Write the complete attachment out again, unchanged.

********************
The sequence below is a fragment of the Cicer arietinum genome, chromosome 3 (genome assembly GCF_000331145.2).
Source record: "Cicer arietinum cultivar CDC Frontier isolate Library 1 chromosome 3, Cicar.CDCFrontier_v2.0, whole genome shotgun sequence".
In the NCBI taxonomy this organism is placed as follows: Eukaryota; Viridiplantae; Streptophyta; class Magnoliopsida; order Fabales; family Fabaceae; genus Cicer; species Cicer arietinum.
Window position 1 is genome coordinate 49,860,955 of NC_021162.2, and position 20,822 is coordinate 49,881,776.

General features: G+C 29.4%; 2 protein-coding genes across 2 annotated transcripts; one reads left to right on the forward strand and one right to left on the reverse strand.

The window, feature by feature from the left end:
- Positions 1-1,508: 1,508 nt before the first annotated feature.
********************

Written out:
The sequence below is a fragment of the Cicer arietinum genome, chromosome 3 (genome assembly GCF_000331145.2).
Source record: "Cicer arietinum cultivar CDC Frontier isolate Library 1 chromosome 3, Cicar.CDCFrontier_v2.0, whole genome shotgun sequence".
In the NCBI taxonomy this organism is placed as follows: Eukaryota; Viridiplantae; Streptophyta; class Magnoliopsida; order Fabales; family Fabaceae; genus Cicer; species Cicer arietinum.
Window position 1 is genome coordinate 49,860,955 of NC_021162.2, and position 20,822 is coordinate 49,881,776.

General features: G+C 29.4%; 2 protein-coding genes across 2 annotated transcripts; one reads left to right on the forward strand and one right to left on the reverse strand.

The window, feature by feature from the left end:
- Positions 1-1,508: 1,508 nt before the first annotated feature.